Let’s Not Complicate Things With Labels

A friend and I were chatting the other day, and he was amazed at the differences between dating in the US and in Ghana. ‘Dating in Ghana is simple’, he said. I beg to differ on that statement (particularly as more Ghanaians who have lived a Western-style of life move back), but where he was coming from was understandable. Our conversation had begun with us talking about a mutual friend, and me telling him that me and our mutual friend had dated in the past. ‘Oh, really? We’re not the closest of friends, but I think I would have known if he had a girlfriend.’ Clearly, I had to revise my statement: ‘I never said I was his girlfriend, I said we dated.’

He turned over to me with confusion, ‘I don’t understand.’ From that, I knew that our definitions were way off so I went on to explain what I refer to as dating. ‘Mr. x and I hung out a decent amount, but we weren’t exclusive.’ ‘So the difference between dating and going out is exclusivity?’ <- errmmm yes, and no. You can be dating exclusively (ie. neither party is seeing anyone else in that capacity), however if you haven’t had a discussion about being exclusive, then you’re not in a relationship. It’s not something that just happens, you both have to know what kind of relationship you are in. My friend turned over to me still in disbelief. Honestly was this something he’d never heard before?! ‘Is this like an American thing?’ …I don’t think so. In fact, I know it’s not an ‘American’ thing because I dated this guy IN Ghana. But this got me thinking, have we complicated the simplicity of ‘boy meets girl (or girl meets boy), they like each other’s company and get along really well, and they enter into an exclusive relationship’? I didn’t go into more detail with my friend, because I don’t think he could have handled me defining other dating terms like ‘talking’, ‘seeing each other’, ‘friends with benefits’ (see HERE for a more comprehensive dating terms list).  I wanted to explore this issue with another friend of mine, a female living in South Africa. Although she wasn’t as dumbfounded at the idea of dating, she did say that in her experience things are much simpler in Africa, “to me, after we’ve gone on about 3 dates, I’m considering you my boyfriend.” I laughed at that, ‘That’s presumptuous much. I’ve dated guys for over a year without ever considering them my boyfriend.’ ‘Ya, but why would you continue to see someone for a long period of time without being exclusive.’ …I had to think about it, I’ve really never had to explain this concept to someone before:

“Dating can be less messy/stressful/time-consuming/ and just less work than being in a real relationship, and perhaps you’re not ready for such a commitment, or the timing is off, or you live in different cities, but you both still like spending time with each other. I had to add a cautionary statement with my explanation: dating can also be MORE messy/stressful/time-consuming/ and generally more work than being in a committed relationship. It’s the best of both worlds (no commitment, but still companionship) when both parties are fully aware of what is going on. And it gives you a chance to get to know other people in the same way (yes, people do date multiple people at the same time).”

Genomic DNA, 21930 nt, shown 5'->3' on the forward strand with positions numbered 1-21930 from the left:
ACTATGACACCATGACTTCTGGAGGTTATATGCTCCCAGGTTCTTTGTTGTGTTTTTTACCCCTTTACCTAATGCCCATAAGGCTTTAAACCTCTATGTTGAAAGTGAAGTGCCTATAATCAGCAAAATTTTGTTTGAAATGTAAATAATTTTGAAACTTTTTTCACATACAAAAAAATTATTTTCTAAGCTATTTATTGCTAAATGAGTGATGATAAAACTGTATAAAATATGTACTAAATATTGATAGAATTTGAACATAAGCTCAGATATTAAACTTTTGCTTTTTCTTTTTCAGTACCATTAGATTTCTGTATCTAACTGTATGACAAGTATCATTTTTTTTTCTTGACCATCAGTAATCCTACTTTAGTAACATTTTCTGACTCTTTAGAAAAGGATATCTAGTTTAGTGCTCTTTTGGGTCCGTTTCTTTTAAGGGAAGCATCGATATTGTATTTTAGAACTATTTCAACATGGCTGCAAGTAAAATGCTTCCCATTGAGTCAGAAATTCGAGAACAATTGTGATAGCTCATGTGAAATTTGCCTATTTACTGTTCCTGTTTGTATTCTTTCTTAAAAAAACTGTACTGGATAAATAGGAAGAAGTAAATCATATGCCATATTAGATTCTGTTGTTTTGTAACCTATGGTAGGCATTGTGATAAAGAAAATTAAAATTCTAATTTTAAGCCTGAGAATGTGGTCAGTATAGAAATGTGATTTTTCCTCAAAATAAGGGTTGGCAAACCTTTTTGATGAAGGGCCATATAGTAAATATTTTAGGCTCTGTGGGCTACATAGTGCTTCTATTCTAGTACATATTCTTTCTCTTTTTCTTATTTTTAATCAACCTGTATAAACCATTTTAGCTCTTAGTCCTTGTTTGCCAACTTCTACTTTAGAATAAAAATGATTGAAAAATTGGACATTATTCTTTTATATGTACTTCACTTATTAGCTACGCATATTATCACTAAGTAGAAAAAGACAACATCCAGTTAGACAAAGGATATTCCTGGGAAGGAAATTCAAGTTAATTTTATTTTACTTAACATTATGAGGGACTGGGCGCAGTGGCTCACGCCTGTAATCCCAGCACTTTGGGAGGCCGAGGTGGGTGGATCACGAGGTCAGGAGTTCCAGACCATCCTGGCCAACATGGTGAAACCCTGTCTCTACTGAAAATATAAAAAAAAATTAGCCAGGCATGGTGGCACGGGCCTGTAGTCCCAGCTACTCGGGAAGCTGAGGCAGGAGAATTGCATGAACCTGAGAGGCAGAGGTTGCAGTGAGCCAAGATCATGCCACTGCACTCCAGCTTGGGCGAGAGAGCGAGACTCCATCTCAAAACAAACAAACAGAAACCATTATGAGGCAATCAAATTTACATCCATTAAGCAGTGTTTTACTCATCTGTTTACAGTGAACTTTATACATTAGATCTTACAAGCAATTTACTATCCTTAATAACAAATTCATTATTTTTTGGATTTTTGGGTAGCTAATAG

Of course at some point casual dating stops- it’s not cute to be dating multiple people after a certain age (you fill in the blank when that is). But how do you know when you need to stop? How do you know when you’re being too picky? Well according to Peter Todd, a Professor of Informatics and Cognitive Science*:

“In the face of this conundrum, the best strategy for picking a mate is to date enough people to establish some baseline standards, then settle down with the next person you meet who exceeds the bar.”

In Todd’s research, he found 12 to be that magic number when it comes to finding out what you want in a relationship. 12. Is that high? Low? And what if you generally don’t date much? Todd says that, “After dating 12 people, most people have enough information to determine what qualities they’re looking for in a long-term partner. Statistically speaking, that’s the point when people who want to settle down should basically end their search and settle with the next person they date who meets (or surpasses!) these expectations.” Sometimes too much choice can be a negative thing, so:

  • If you’ve dated fewer than 12 people, feel free to keep looking (AND dating)
  • If you’ve dated, say, 30 people, you’re probably being too picky

I don’t know about this science to figure out the right number of relationships situationships you need to be in before knowing when it’s time to bow out of the game (the author himself states, “some people find [love] on their first try, while others find it on their fourth marriage”); however, at least this provides some type of ‘numerical baseline’, eh?

So what’s your dating/relationship number? And what are your thoughts about my take on ‘dating’ on African vs. Western terms?



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